Momentum-driven stock rallies in China.
As China’s stock benchmark trades near the highest level in 13 years and commands the loftiest valuations in five, the country’s investors keep throwing money at the same expensive stocks.
Take Ganfeng Lithium Co., which trades at a staggering 125 times projected earnings. Or the recent rally in distillers like Kweichow Moutai Co., which has pushed an index of consumer staples to near its highest multiple since 2008. Shares of Shanghai Yuyuan Tourist Mart Group Co. — whose main business is jewelry — have rallied 52% in January after the firm bought a stake in a spirit maker.
Bottom of Form
This month’s gains have left the CSI 300 Index needing to rise another 6% to better its record close from 2007, as of Thursday morning trade. Chart watchers are taking heed of bullish technical indicators and bottom-up money managers say China’s economic recovery will translate into better corporate earnings. An abundance of cash in China’s financial system and ultra-low borrowing costs are driving savers to stocks, just as mutual funds invest the record cash they raised last year.
Chasing recent winners in China’s equity market has returned more than 64% over the past 12 months, data compiled by Bloomberg show, by far the most successful strategy. The momentum trade is beating value by more than 100 percentage points, with the gap widening dramatically in January. This month’s spike in turnover suggests new money is compounding the issue by buying the most liquid megacaps.
“The market needs to digest these gains,” said Ma Cheng, chairman at Shenzhen Juze Investment Management Co. “Some sectors like lithium-battery makers and autos are starting to look like bubbles. We are likely to see some adjustments in these sectors.”
Other crowded trades include battery maker Contemporary Amperex Technology Co., which is up 56% since the end of November and pricing at 117 times forward earnings. Or there’s solar energy firm Longi Green Energy Technology Co., which is up 66% from a November trough and trading at 35 times forward earnings, more than double its multiple a year ago. The relative-strength index for the CSI 300 shows the gauge is overbought, which for some traders implies a correction may be due in the near-term. It was trading as much as 1.6% lower Thursday.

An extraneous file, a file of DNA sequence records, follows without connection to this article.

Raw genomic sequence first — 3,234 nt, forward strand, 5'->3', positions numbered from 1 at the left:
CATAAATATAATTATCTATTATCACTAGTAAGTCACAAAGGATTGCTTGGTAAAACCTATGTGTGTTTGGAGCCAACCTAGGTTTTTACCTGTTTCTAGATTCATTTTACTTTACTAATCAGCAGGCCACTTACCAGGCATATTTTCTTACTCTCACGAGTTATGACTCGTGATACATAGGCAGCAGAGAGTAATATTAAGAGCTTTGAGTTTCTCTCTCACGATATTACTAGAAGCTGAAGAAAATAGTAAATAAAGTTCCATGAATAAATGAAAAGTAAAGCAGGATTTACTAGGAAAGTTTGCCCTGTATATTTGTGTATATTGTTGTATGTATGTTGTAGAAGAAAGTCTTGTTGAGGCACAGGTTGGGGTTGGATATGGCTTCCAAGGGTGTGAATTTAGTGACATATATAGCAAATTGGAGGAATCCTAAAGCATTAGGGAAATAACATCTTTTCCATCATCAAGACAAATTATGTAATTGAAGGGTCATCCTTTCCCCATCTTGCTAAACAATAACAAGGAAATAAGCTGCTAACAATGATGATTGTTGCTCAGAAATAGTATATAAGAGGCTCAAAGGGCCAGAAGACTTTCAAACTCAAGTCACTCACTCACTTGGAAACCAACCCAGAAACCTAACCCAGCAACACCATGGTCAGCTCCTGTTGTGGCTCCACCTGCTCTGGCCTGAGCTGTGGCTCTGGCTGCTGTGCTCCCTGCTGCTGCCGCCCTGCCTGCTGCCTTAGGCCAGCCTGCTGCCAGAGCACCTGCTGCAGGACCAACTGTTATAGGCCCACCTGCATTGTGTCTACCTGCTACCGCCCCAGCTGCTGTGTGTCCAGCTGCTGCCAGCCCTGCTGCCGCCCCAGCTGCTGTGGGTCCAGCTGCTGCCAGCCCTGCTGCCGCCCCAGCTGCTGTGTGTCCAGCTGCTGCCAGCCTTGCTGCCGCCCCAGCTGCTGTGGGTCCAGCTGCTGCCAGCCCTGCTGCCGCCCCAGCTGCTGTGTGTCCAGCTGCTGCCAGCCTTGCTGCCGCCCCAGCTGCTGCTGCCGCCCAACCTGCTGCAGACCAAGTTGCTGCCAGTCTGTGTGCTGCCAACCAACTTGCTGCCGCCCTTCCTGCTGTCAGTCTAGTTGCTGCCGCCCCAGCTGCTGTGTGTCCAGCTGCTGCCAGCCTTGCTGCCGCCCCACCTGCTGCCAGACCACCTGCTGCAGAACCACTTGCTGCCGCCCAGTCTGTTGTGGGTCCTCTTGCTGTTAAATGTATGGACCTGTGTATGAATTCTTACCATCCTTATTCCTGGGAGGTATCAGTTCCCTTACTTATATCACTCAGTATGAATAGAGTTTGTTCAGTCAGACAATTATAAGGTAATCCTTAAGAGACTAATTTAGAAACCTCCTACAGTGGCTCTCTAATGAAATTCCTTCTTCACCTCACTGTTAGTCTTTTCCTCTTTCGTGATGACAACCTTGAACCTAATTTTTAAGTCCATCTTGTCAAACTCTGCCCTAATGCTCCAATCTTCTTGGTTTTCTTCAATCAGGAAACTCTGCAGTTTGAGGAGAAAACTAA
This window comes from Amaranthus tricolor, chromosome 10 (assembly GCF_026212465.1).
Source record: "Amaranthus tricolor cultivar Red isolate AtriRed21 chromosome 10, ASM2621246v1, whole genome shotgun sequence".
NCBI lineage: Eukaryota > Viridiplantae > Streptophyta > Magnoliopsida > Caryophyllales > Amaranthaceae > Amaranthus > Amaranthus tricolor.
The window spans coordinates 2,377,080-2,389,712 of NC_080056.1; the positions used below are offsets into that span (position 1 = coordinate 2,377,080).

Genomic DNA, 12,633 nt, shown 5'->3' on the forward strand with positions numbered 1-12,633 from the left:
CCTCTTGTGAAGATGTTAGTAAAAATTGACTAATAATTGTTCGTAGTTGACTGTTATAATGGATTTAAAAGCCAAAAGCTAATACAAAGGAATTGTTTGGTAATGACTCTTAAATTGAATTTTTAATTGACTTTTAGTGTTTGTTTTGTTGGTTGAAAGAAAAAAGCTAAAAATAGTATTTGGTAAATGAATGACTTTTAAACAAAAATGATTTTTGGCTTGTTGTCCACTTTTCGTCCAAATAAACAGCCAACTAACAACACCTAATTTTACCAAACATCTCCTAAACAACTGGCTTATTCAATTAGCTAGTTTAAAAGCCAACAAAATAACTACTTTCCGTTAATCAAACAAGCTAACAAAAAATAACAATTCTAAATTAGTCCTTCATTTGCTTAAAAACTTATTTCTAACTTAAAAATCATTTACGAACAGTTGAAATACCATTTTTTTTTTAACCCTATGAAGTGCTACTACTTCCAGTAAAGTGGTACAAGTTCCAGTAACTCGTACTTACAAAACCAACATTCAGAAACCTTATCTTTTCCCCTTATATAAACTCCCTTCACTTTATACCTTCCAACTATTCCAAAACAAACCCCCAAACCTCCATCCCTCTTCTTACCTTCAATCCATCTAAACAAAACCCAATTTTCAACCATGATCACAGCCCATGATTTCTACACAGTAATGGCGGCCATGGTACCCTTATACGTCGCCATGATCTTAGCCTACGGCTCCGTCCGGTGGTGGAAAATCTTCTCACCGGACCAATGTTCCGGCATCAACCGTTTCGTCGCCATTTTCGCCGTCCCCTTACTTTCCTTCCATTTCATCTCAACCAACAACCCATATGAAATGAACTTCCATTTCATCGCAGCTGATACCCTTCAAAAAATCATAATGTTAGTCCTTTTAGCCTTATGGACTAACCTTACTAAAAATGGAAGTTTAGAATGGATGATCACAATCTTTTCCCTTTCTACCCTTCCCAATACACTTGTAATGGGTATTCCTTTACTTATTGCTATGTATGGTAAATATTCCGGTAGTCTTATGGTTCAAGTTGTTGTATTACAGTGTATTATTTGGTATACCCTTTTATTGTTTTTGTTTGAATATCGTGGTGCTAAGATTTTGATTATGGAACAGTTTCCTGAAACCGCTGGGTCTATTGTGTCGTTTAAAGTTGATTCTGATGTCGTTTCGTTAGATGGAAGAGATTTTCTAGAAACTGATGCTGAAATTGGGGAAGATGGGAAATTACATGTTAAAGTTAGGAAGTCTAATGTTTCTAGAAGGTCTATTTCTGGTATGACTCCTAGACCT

But round numbers matter in China’s equity market, serving as key support levels and resistance hurdles for indexes. While traders tend to obsess more over precise levels for the older Shanghai Composite Index, the 5,000 point-level marked a major breakthrough for the CSI 300 at the end of last year. The next widely watched level is 6,000 points, which has never been breached.
Investors are also starting to look for sectors with good fundamentals and relatively lower valuations. CRRC Corp, which has been placed under U.S. restrictions, has risen 44% this year in Shanghai and has seen its valuation pop to 18 times forward earnings in recent days. Metallurgical Corp of China Ltd. is up 21% since the beginning of this year.
Momentum-driven stock rallies in China tend to accelerate as the fear of missing out grows, posing challenges for officials as they seek to limit speculation. When the CSI 300 peaked in October 2007, households had rushed to shift funds into the stock market to get better returns than they could get on their bank deposits. Like in 2007, there’s now plenty of liquidity looking to invest within the nation’s capital-controlled borders.
There is optimism among investors that a steady bull market is taking shape as China’s economy puts more distance between itself and the pandemic. The central bank is likely to keep policy rates near all-time lows and ensure ample liquidity, which would spur more flows into stock funds. Key policy meetings expected in coming months could also result in new incentives for industries deemed key to China’s economy, like technology.
“China is leading the world in terms of economic recovery from the pandemic,” said Zhang Yankun, fund manager at Beijing Hone Investment Management Co. “That will continue to be reflected by the stock market.”